Effects of Assimilation-Policy

Since their arrival in Central and Western Europe in the 15th century, the Roma had at times been tolerated and at times been expelled and persecuted cruelly . Starting in the middle of the 18th Century, many sovereigns of the Enlightenment had tried to make Roma settle down permanently and force integration into society by means of regulations issued by the state. In spite of harsh compulsory measures and severe punishments most of these attempts failed. As a consequence of the failure of the sovereign policies of assimilation , the Roma were committed to workhouses in many places, such as in France by order of Napoleon Bonaparte in the year 1803. Able-bodied men were forced to work, children were sent to orphanages, women as well as the old and sick, sent to poorhouses. Despite or maybe exactly for those reasons, many Roma had taken up their normadic ways of life again at the beginning of the 19th century: they roamed, and tried to make their living as basket weavers, coppersmiths, horse traders, peddlers, flayers, etc. An itinerant trade, however, was hardly sufficient for a secure living under these political circumstances and many families just managed to stay alive, enduring miserable conditions.

A welfare service for the poor tried to bring at least some relief. But since nomadic Roma were increasingly seen as a threat to law and order, allowances were bound to a provably permanent place of residence. According to the law of the poor issued in Prussia in 1842, a "supportive place of residence" was the absolute necessary precondition to be entitled to welfare.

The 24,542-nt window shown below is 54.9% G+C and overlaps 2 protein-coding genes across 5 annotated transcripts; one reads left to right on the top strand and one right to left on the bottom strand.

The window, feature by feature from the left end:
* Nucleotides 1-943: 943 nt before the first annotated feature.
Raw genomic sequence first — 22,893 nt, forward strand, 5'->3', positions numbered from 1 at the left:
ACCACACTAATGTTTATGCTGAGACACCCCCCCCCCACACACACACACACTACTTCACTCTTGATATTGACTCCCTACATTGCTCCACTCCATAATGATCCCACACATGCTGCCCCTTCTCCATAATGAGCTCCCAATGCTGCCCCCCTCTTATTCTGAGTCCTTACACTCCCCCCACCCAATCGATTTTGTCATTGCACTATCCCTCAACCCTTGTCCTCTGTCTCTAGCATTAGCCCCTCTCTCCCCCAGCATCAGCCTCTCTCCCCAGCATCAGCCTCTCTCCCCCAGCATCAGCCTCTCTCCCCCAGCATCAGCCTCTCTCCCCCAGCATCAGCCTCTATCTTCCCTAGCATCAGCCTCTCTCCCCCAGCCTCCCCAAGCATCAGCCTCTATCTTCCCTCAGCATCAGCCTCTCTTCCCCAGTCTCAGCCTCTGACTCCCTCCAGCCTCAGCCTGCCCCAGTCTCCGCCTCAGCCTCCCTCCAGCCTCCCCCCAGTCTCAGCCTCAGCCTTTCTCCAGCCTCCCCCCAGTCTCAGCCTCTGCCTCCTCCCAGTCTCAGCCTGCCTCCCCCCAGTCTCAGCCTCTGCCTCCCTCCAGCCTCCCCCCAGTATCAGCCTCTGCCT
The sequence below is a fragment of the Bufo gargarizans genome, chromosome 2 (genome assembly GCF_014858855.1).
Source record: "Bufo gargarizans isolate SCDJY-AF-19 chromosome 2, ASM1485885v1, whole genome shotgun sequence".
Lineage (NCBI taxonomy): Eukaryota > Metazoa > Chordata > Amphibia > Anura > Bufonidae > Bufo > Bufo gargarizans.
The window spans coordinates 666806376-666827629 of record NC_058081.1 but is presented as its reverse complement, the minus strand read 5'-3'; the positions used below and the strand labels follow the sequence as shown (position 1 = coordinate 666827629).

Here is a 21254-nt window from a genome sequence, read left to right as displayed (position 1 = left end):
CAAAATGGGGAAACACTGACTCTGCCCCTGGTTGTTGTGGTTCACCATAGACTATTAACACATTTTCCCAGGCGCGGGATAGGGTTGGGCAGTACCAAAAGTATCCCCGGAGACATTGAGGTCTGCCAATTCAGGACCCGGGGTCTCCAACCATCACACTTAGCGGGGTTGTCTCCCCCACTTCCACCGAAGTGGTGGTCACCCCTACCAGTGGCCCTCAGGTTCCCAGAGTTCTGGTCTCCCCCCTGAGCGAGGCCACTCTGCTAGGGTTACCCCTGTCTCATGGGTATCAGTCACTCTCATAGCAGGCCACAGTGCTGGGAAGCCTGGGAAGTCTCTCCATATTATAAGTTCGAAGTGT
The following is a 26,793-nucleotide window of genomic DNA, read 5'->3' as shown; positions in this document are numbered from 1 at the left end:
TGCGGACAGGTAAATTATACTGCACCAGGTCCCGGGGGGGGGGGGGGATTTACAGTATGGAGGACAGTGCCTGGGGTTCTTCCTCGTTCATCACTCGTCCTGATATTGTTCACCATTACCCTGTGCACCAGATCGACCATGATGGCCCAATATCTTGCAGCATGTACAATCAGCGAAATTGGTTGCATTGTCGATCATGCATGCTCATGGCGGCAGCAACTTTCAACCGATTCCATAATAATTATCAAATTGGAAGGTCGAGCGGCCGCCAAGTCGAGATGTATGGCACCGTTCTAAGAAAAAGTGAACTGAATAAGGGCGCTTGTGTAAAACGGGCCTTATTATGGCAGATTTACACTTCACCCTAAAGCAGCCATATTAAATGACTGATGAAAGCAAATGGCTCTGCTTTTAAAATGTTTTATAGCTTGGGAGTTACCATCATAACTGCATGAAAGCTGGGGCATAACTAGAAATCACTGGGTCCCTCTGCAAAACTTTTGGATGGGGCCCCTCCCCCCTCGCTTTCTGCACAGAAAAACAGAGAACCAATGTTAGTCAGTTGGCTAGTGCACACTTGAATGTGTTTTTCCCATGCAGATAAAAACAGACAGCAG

Whereas the lawmakers had intended this accountability to be an effective instrument to keep the Roma from "roving", it increasingly proved to become a burden for the communes. At this stage many Roma were actually striving to settle down permanently, others were at least making an effort to prove the existence of permanent places of residence. The communes that were obliged to take care of those in need of help were confronted with an ever increasing number of people entitled to their assistance. Counteracting the intentions of the government, they tried to keep the Roma from settling down to reduce the ever mounting costs.

Even shortly before the turn of the century, at a time when the practice of itinerant trades was already subject to strong regulations, a few communes illegally issued itinerant trade licences to make the "gypsies" move on. They also handed out documents to "foreign" Roma to avoid the bureaucratic and costly effort of a deportation to their countries of origin. The abolition of bondage in the principalities of Moldavia and Walachia (1856) triggered a big wave of migration, in the course of which tens of thousands of Roma left their homes. The Roma living in Moldavia turned to the neighboring Bessarabia, the Southern Ukraine, and to Russia and Siberia in search of better living conditions. In the following years and decades a large number of Walachian Gypsies migrated to Bulgaria, Serbia, the banat as well as Transylvania. Coming from Hungary, they reached Central and Western Europe, some going overseas (USA, Mexico, South America, South Africa and Australia).

The arrival of new Roma groups from the East was instrumental in bringing about changes in "gypsy policies" in the Austrian-Hungarian Empire and the German Empire that had been founded in 1870/71.

References

Fraser, Angus (1992) The Gypsies. Oxford.
Mayerhofer, Claudia (1999) Dorfzigeuner. Kultur und Geschichte der Burgenland-Roma von der Ersten Republik bis zur Gegenwart, Wien.
Reemtsma, Katrin (1996) Sinti und Roma. Geschichte, Kultur, Gegenwart, München.
Szabó, György (1991) Die Roma in Ungarn. Ein Beitrag zur Sozialgeschichte einer Minderheit in Ost- und Mitteleuropa (= Studien zur Tsiganologie und Folkloristik 5), Frankfurt.
Vossen, Rüdiger (1983) Zigeuner. Roma, Sinti, Gitanos, Gypsies zwischen Verfolgung und Romantisierung, Hamburg.
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